Say you’re diligently saving money for your upcoming wedding, you plan to own your own business someday, and then in 40 years you want to retire to a beautiful farm. How do you juggle such different financial goals?
Near-term expenditures can be easy to picture and budget for, but long-term goals can seem vaguer and harder to prioritize. Yet the future plans may be the most important ones of all.
“We’re trying to save for our futures; pay off our past, by paying down debt; and live our lives in the present. It’s not easy,” says Liz Weston, a NerdWallet columnist and personal finance expert.
To make it a little easier, follow the rule of saving first for the goal that will happen last. Attack the long-term goals first, and then use your remaining resources toward short-term and intermediate ones, says Molly Balunek, president of Laurel Tree Advisors, a financial and investment planning firm in Cleveland. That way, Balunek adds, you’re “making sure the short-term goals don’t sabotage the long-term ones.”
For example, retirement is a goal that should be a priority for everyone. “[Retirement is] a huge expense, and saving for it shouldn’t be delayed, because the longer you put it off the harder it is to catch up,” Weston says.
Aside from a bucolic idea of farm life (or golf course, or whatever your dream may be), there are many financial incentives to save for retirement. When you contribute to an employer’s 401(k) plan or a traditional or Roth IRA, you’ll enjoy valuable tax breaks and a long investment time horizon for your money to grow.
If you have a 401(k) plan at work, start there. “One rule of thumb for retirement savings is to put away 10% of your gross salary each month,” says Pamela Zedick, a certified financial planner with Zuk Financial Group in Dana Point, California. Some companies match employee contributions dollar for dollar, up to a cap such as 3% or 6%. If 10% is a stretch, aim for at least enough to nab any employer match you’re entitled to.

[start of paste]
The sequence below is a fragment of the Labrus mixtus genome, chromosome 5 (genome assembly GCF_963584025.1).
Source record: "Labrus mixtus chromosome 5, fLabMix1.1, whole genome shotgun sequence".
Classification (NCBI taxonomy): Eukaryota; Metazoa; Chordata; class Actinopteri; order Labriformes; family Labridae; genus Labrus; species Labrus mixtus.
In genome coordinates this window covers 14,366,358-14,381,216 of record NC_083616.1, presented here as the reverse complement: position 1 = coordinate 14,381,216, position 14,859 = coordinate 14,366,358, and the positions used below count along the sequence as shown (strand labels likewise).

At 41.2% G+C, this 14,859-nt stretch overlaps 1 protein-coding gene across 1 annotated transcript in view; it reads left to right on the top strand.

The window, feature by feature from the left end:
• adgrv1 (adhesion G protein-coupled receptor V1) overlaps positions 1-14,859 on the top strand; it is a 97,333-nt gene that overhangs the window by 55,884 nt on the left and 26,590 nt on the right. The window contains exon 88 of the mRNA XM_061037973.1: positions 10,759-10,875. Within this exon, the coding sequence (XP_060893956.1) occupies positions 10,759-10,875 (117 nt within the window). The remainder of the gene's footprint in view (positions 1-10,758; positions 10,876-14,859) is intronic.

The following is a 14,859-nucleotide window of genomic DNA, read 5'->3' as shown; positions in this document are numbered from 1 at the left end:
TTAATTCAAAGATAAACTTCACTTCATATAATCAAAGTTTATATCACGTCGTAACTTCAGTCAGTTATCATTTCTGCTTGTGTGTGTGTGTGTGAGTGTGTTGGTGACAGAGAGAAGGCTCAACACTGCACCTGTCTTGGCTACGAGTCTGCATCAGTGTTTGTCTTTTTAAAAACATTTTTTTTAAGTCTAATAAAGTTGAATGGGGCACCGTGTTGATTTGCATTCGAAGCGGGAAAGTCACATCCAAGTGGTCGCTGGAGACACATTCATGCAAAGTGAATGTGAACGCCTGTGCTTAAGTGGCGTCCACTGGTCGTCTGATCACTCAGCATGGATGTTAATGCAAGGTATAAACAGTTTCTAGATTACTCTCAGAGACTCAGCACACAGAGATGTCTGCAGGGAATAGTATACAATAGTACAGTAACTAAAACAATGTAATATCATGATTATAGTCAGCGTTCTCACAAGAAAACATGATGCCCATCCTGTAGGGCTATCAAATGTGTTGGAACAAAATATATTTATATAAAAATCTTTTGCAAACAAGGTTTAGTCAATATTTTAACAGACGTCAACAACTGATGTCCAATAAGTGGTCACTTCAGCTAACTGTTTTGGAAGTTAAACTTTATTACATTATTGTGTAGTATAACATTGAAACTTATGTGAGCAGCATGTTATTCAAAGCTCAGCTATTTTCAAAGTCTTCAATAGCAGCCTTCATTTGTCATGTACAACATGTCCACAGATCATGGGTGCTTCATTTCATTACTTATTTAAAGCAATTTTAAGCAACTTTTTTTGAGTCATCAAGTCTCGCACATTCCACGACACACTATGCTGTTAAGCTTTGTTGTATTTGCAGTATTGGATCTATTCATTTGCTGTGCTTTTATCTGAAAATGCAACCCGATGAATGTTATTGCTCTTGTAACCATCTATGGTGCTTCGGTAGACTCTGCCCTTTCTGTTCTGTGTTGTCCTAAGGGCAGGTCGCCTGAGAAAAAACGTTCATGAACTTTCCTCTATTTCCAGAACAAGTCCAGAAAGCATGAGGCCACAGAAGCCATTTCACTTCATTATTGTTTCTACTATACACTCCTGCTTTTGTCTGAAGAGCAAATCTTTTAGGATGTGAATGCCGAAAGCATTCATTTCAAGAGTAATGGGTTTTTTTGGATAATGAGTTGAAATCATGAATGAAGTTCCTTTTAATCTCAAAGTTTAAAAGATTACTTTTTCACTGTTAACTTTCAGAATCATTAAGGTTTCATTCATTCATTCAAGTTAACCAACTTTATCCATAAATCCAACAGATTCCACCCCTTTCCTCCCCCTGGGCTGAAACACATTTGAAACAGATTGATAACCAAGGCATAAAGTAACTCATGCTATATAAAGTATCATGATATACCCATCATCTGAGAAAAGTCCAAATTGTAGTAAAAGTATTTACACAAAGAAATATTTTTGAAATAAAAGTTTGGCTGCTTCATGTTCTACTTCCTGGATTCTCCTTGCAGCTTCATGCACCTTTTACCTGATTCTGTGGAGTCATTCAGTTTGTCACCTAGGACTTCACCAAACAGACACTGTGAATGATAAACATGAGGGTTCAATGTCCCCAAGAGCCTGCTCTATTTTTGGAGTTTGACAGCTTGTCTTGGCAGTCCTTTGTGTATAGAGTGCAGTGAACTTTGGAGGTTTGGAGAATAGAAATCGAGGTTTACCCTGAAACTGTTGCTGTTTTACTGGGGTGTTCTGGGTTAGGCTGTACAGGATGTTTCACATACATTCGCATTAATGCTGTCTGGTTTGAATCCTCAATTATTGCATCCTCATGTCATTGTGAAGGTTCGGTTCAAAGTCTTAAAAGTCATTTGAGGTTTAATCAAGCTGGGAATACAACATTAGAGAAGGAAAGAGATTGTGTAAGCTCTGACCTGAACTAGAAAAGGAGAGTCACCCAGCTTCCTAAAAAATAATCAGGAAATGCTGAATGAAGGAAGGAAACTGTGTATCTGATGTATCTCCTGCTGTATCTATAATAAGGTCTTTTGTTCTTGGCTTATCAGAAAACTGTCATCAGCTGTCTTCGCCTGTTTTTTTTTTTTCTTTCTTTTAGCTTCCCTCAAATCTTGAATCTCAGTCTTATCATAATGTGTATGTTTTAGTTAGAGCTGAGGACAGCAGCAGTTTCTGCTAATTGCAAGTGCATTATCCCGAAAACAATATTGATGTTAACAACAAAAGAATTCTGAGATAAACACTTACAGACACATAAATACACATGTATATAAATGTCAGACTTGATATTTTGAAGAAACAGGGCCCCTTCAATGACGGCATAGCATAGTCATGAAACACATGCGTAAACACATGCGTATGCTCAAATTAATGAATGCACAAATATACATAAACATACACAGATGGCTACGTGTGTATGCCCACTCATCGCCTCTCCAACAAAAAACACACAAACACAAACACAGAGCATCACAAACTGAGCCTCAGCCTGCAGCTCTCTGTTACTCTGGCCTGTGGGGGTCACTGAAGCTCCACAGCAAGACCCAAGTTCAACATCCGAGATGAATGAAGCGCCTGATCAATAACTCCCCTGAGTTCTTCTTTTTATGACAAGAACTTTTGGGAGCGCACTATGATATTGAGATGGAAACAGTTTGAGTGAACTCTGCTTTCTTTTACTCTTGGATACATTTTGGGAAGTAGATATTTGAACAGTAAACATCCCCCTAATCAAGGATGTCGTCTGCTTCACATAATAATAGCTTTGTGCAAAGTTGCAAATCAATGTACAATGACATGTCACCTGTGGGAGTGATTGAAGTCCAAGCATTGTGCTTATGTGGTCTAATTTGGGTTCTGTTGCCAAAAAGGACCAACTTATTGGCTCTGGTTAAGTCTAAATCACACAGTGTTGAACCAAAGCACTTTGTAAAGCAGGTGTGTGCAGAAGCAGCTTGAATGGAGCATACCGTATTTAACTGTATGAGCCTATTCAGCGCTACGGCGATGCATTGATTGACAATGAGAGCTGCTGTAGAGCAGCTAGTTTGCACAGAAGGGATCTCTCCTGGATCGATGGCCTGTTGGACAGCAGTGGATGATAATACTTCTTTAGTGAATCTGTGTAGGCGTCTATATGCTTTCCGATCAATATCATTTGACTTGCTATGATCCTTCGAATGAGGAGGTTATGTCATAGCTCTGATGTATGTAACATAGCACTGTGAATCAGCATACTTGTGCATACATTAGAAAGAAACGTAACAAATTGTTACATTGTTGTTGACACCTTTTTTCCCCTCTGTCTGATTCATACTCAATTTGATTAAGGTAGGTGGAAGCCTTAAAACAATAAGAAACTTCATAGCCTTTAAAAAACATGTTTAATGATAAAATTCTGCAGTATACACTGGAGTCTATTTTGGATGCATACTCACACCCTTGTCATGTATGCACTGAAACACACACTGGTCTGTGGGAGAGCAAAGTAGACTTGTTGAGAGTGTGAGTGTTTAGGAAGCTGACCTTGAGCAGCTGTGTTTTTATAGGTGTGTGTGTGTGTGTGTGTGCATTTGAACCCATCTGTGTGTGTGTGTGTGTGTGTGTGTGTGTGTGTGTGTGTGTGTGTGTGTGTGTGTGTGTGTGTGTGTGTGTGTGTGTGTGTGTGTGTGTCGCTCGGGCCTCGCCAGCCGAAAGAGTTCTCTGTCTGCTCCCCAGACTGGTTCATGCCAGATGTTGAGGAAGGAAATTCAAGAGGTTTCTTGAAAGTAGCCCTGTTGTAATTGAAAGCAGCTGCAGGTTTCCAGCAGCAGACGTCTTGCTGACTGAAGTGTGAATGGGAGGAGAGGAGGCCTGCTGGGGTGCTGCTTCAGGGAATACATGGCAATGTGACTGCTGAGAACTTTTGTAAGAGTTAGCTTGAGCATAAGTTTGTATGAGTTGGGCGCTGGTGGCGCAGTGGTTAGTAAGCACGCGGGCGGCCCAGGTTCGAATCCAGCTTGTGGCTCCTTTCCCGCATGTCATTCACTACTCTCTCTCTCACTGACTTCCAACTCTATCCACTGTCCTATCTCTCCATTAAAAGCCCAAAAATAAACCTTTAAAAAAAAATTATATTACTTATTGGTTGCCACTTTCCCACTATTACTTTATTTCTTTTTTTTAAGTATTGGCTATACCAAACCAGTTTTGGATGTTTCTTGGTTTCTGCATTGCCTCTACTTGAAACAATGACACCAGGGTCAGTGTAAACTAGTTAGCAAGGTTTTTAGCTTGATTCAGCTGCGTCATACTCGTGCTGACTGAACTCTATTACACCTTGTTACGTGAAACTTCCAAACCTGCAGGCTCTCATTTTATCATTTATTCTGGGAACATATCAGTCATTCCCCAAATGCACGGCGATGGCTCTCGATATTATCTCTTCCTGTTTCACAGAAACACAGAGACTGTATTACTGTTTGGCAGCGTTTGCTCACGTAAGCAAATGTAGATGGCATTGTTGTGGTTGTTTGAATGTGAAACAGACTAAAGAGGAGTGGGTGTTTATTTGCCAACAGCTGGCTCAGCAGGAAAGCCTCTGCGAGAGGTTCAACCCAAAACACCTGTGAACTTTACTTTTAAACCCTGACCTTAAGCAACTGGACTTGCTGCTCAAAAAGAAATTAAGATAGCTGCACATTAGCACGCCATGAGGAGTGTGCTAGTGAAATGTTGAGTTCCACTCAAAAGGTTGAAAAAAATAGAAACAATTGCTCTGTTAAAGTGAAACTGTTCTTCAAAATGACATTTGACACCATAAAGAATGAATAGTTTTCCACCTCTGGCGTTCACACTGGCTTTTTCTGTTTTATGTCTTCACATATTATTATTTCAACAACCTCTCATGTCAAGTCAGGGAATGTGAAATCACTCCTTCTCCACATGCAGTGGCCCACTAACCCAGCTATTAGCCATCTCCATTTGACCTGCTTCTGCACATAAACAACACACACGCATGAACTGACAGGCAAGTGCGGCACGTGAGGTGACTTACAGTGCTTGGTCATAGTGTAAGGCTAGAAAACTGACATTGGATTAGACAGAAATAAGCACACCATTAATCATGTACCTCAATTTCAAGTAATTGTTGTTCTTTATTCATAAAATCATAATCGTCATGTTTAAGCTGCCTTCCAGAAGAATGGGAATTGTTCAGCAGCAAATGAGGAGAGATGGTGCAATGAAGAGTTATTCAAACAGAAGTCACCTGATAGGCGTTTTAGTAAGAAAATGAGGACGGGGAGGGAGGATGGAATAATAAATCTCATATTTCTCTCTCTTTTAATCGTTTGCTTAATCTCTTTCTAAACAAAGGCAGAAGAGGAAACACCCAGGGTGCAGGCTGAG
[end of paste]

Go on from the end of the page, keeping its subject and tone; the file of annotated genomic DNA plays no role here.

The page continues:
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With savings goals that are five to 10 years out — startup funds for a business, perhaps — you may have only a vague idea of how much you need. Estimating a dollar amount can motivate you to make progress toward the goal.
“The key to building savings … is to develop those goals with great detail and clarity. For example, if you want to start your own business one day, make that mental picture as vivid as possible,” says Cynthia Boman Thompson, a certified financial planner with Cinder Finance in Portland, Ore.
If you create a spreadsheet with dollar estimates for office rental, a website, marketing materials and so on, you may be able to zero in on a specific dollar target, such as $50,000. “Once you have such a vivid picture of what you are trying to achieve, it is usually much easier to stay motivated and stick to your savings plan,” Thompson says.
For intermediate goals, keep the money invested so it has a chance to grow. Consider setting up an automatic electronic funds transfer to a brokerage account, using “for example, a balanced fund that may provide return without too much equity or market risk,” says Charlotte Dougherty, president of Dougherty & Associates, a financial planning firm in Cincinnati.
Short-term goals are usually in sharpest focus. If you want a $4,000 Vera Wang wedding dress and there’s a year to go before you’d have to order it, simply divide the dollar amount by 12 to figure the amount you need to set aside every month. But then consider the impact of that purchase on your intermediate and long-term goals.
You may find you don’t have enough to do everything. That’s when you can start playing with the numbers and making some trade-offs.
“Maybe a $2,000 dress will work, or you retire a couple of years later, or you save $25,000 and take out a small-business loan,” Weston says. “You move the puzzle pieces around to find a combination that works.”